Gabriele Hartmann, bon say publisher

I'm in the sand too - Tanka

Year of publication: 2019

handmade artist's book, 15 x 15 cm, 24 pages, in between 22 photos on construction paper, hat elastic, 2019

The tanka are inspired by woodcuts by Kiyoshi Hasegawa.

Capacity:

Further information

Text samples, tables of contents, bibliographical information, sources of supply (not all elements available at the same time)

"I am sand in the clock too", Gabriele Hartmann, 22 Tanka

review

Review Rüdiger Jung

The mutual dialogue between poetry and visual art has a long tradition, the paths and manifestations of which Prof. Gisbert Kranz has captured and recorded in his standard works on the subject.

This literary form experienced its particular intensification in the "Picture Talk" by the Cologne / New York author Margot Scharpenberg. Far Eastern art is also open to such "visual talk" - and is of course particularly attractive for short poems based on the Japanese model. Gabriele Hartmann took up the challenge with Kyoshi Hasegawa's woodcuts - in 22 Tanka, whose literal dialogue had such a remarkable result that I have to strive to praise an old and precious word: a gem! The tanka is short and concentrated as a genre of poems and nevertheless has something to do with the haiku, which suggests something, that longer breath that lets a mood, an atmosphere swing out. Western literature, but also visual arts, involuntarily expand the connotations of these impressive word-image encounters. The picture for page 1 (the paginated text pages are each countered by an unpaginated page with the reproduction of the artwork) makes Günter Eich think ("where I live"). Vixen and fox are both fascinans (p. 4) and tremendum (p. 9) - in the latter case, the memory of Henri Bosco's "donkey with the velvet pants" could be awakened. Tight on the F / verse of the pictures, the Tanka on pages 10 and 11 play around the thesis of homo ludens. On page 18, the reminiscence of van Gogh is palpable, on page 7 those of protagonists in art history as diverse as Vermeer, Magritte, MC Escher. Text and image share a claustrophobic mood:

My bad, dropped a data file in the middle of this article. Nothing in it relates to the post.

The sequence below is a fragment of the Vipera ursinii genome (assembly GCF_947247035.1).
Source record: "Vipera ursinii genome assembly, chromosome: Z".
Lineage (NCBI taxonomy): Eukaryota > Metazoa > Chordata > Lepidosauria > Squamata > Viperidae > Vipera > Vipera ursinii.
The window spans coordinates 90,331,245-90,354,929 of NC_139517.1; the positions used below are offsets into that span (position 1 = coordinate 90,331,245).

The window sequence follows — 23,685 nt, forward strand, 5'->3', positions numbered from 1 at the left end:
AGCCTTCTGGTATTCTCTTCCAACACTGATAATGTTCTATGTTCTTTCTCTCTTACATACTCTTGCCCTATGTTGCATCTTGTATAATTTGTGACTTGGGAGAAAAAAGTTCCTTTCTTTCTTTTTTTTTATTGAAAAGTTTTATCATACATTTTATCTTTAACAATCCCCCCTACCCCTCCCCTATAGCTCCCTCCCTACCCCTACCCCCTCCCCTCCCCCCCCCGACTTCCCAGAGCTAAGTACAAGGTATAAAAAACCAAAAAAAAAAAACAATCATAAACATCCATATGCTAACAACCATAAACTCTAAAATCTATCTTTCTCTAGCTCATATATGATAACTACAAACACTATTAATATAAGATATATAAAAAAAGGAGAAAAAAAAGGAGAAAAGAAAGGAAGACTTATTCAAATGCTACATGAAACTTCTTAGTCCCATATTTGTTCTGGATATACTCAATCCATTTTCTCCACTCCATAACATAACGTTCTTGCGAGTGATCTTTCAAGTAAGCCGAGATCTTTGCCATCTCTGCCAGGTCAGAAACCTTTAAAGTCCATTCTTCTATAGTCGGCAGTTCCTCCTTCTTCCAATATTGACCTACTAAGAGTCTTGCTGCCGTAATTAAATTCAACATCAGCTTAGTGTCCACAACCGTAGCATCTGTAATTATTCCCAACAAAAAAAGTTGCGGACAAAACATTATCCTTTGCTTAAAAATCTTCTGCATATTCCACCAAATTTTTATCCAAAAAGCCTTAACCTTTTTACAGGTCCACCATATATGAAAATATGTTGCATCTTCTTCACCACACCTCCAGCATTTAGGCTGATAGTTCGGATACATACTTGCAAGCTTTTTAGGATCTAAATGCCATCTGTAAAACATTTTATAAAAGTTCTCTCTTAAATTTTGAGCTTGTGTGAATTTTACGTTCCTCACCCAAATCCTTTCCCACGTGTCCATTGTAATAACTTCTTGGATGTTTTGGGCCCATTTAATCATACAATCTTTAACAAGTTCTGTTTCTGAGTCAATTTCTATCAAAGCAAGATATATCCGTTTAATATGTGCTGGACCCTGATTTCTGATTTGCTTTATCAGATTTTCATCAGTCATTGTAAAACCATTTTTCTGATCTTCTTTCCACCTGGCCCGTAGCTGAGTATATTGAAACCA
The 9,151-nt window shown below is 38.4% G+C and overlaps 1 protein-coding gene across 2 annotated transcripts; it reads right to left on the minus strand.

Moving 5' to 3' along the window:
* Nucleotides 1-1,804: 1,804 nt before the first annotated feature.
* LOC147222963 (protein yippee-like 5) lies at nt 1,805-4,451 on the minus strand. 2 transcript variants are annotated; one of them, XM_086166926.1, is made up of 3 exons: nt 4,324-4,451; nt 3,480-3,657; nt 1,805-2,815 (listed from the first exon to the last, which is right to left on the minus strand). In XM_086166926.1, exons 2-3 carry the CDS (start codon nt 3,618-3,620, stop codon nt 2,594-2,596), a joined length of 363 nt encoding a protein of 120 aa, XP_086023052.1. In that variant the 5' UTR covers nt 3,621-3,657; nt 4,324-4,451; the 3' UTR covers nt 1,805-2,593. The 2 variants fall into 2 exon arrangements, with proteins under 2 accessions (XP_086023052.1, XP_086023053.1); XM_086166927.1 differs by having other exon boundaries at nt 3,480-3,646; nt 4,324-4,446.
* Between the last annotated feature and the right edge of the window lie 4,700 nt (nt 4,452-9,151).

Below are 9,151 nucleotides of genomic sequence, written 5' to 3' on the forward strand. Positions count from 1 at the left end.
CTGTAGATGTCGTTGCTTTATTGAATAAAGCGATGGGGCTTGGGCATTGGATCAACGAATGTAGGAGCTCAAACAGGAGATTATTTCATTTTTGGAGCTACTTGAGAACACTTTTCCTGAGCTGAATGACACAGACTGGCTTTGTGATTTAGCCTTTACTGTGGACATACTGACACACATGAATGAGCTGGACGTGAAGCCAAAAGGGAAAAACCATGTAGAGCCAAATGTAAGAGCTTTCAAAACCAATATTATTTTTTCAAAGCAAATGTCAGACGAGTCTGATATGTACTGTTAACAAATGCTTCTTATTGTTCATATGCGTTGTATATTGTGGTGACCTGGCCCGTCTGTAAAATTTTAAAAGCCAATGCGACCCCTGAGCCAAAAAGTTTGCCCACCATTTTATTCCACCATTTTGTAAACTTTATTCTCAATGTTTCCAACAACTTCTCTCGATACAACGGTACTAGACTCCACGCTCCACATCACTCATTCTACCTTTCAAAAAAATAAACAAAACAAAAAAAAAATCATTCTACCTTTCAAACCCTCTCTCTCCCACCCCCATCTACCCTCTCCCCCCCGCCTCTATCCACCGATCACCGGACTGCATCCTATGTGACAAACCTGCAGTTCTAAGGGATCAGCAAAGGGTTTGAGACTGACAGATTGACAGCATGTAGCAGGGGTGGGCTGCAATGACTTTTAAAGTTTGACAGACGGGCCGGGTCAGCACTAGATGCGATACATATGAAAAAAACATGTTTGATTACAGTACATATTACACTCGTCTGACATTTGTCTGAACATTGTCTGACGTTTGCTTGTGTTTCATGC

on the silk thread
I practiced flying while hanging
I saw it
the window in a ball
but alas - it is closed (p. 7)

The title of the book is close to the impression of melancholy and vulnerability that has been written into Japanese poetry from its beginning; fittingly a note of transience:

how lavish
Flowers border at night
in the sake dream
and how they wither
pale in the morning (p. 8)

In an almost biblical manner, the transience of man is also given an at least partially positive attribute - namely, that of balancing justice:

in the shadow of the castle
and we once played church
with the children
of rule and will one day
buried with them there (p. 13)

"Once" - mirrored at the end of the second and second-last lines - could relativize the train of finitude: by being able to connect to both the past (line 2) and the future (line 4). In fact, the cyclical perception of time, the privilege over the linear, creeps into the texts:

the circle closes
of becoming and passing away
again and again
I turn the hourglass over
and listen to the mockery of the thrush (p. 2)

A handheld trick that "the mockery of the throttle" exposes? Not necessarily! In any case, the author remains true to herself by preferring the iterative, cyclical conclusion to the possible linear conclusion ("first above, then below"):

how the rose blooms
and withers, so withers
the time and blooming
like the sand in the clock
I am too - sometimes up, sometimes down (p. 12)

The chiasm of the first three lines has already initiated the uprising, the breaking of the taboo against the thundering power of the hourglass as baroque vanitas: the quiet, tiny "times" demands eternity! A background that makes resilience on p. 18 more tangible:

the human being
between heaven and earth
trimmed
like that elm
turns green year after year

It is no longer surprising that where calculus, determination has the upper hand, freedom suddenly claims it:

at the end
I knew everyone
Pawn and king
and sang after every glass
her song of freedom (p. 10)

Where the haiku may allow a brittle kiss, a tanka is good for an intimate hug. I did not want to miss the love poems among the Tanka Gabriele Hartmanns - precise and exactly like the other texts:

the universe
in a hat box
I navigate
through a wormhole
my thoughts to you

To read the "wormhole" disrespectfully - in view of minimalism - would be wrong. The small five-line and 31-syllable shape is sufficient to give room for all ambivalence:

I wished
the stars from the sky
brought it down to you ...
it's getting tight
in my snail shell (p. 6)

As I read this book my gaze wanders from picture to text to picture to text ... if that is not enough evidence - for a successful, fascinating dialogue involving the reader / viewer!

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